A: Let’s answer the microchip question first. It’s not a tracker, but an identifier. If someone finds your pet and takes them to a shelter or a veterinary clinic, they can be scanned for a microchip. If they have one, and if you have listed the microchip with a registry, your contact information comes up, they’ll call you and bingo! You’re reunited with your cat or dog.
That’s why it’s so important to have your pet microchipped and to keep your contact information up to date with the registry. List more than one phone number so you can be reached quickly. Consider including the phone number of your pet’s veterinary clinic as well as your cell number.
Now, to track your runaway cat, there are smart collars that provide GPS location monitoring, safe place settings and escape alerts. They’re made for dogs 5 pounds and up, so depending on the size of your cat, it wouldn’t hurt to ask if a particular collar can be used on cats as well. We know one person who placed a Tile key fob tracker that connects to an app on the collar of her door-dashing cat. She poked a hole in a silicone rubber case and wove it onto the cat’s collar. “With the app, we can see roughly where the tag is, as well as making it ‘sings a song’ so we can find her by ear,” she says. “It has made our lives infinitely easier since this cat escapes about once a week and would do so more often if we weren’t vigilant.” -- Dr. Marty Becker
Do you have a pet question? Send it to email@example.com or visit Facebook.com/DrMartyBecker.
Tips on safe
-- Retractable leashes can seem like a good idea, but in the hands of an inattentive person or attached to an untrained dog, they can be an accident in the making. Dogs can run out in front of cars, pull people off their feet, cause handlers to fall and break bones, or injure themselves when they hit the end of the lead at full speed. It’s also difficult to teach dogs not to pull at a regular leash when they are used to the freedom of a retractable line. People who don’t have instant reflexes or who aren’t paying attention can only watch in dismay as their out-of-control dog chases after a cat, squirrel or other dog or walks in front of someone and trips them. For safer outings, work with a trainer to learn how to teach your dog to walk on a regular loose leash.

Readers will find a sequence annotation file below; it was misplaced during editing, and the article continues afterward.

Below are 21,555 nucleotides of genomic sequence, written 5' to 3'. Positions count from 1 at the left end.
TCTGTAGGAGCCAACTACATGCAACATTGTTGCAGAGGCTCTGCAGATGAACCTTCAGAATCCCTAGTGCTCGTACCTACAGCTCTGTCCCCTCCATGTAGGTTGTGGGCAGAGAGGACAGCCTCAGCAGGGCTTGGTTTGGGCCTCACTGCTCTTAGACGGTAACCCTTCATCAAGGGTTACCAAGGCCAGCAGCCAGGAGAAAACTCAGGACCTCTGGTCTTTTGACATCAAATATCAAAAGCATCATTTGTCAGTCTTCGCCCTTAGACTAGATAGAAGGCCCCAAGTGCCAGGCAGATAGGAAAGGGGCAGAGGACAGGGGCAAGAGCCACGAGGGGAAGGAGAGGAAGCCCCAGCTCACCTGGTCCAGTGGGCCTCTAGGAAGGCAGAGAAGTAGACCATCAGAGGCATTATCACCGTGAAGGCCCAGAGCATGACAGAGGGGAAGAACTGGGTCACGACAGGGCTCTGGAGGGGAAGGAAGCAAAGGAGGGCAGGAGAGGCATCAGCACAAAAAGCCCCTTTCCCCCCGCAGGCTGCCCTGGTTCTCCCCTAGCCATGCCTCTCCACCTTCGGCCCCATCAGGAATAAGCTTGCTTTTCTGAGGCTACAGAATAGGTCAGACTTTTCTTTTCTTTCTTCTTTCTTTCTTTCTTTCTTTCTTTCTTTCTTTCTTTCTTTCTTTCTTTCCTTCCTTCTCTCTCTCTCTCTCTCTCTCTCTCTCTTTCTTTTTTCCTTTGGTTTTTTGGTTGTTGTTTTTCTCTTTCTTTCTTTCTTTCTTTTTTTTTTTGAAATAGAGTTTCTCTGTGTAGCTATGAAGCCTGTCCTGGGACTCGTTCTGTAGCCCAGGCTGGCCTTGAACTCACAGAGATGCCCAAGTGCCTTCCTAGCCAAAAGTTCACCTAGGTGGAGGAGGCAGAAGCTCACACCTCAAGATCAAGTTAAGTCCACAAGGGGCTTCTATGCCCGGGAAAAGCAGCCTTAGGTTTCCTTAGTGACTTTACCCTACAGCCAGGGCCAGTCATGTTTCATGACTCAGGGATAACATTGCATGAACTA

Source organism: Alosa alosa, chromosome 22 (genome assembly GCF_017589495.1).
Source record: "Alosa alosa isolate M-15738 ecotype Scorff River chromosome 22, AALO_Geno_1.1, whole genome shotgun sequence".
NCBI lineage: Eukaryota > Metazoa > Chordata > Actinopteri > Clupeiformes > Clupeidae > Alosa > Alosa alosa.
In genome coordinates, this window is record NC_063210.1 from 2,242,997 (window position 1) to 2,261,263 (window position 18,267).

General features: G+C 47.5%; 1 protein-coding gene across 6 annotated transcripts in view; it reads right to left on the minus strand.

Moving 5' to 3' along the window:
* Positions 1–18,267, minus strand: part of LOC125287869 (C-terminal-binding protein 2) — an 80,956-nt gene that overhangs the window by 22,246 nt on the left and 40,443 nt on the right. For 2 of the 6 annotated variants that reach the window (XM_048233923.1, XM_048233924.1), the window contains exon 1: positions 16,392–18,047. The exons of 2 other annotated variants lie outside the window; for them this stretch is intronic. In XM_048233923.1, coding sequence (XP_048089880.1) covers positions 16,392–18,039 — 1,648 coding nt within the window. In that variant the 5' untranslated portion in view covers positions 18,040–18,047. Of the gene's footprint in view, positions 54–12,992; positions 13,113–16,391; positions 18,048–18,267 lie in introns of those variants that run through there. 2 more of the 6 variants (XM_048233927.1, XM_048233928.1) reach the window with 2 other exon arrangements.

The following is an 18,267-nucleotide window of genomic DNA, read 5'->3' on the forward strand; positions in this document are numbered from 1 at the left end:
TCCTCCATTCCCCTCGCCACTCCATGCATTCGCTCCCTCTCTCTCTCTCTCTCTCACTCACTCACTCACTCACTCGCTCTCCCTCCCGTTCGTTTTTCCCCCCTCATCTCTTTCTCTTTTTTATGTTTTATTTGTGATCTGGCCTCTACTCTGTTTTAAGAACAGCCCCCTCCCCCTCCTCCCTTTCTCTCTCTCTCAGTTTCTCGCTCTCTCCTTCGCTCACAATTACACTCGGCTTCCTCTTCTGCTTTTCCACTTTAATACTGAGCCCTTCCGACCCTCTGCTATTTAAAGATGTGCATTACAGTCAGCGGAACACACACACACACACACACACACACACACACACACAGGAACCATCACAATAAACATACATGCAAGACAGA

-- Adopting a cat? Consider a pair. Shelters often have difficulty placing a bonded pair of adult cats, but there are benefits to giving them a home together, like no stressful introductions and no kitten training. Plus, you'll be giving two deserving pets a second chance at a happy life together.
-- The Xoloitzcuintli (pronounced show-low-eetz-kweent-lee -- or take the easy route and just say show-low) originated in Mexico, where he was regarded as a guide to the underworld. The name is a combination of the words “Xolotl” -- an Aztec god -- and “itzcuintli,” the Aztec word for dog. These days, they enjoy being family members and are fond of snuggling with their people when they’re not playing, going for walks, or doing dog sports. The hairless dogs (they’re sometimes called the Mexican hairless) are sensitive to temperature extremes, so in winter keep them warm with a coat or sweater. Some aren’t hairless but have a short, smooth coat. -- Dr. Marty Becker, Kim Campbell Thornton and Mikkel Becker
ABOUT PET CONNECTION
Pet Connection is produced by a team of pet care experts headed by “The Dr. Oz Show” veterinarian Dr. Marty Becker, founder of the Fear Free organization and author of many best-selling pet care books, and award-winning journalist Kim Campbell Thornton. Joining them is behavior consultant and lead animal trainer for Fear Free Pets Mikkel Becker. Dr. Becker can be found at Facebook.com/DrMartyBecker or on Twitter at DrMartyBecker. Kim Campbell Thornton is at Facebook.com/KimCampbellThornton and on Twitter at kkcthornton. Mikkel Becker is at Facebook.com/MikkelBecker and on Twitter at MikkelBecker.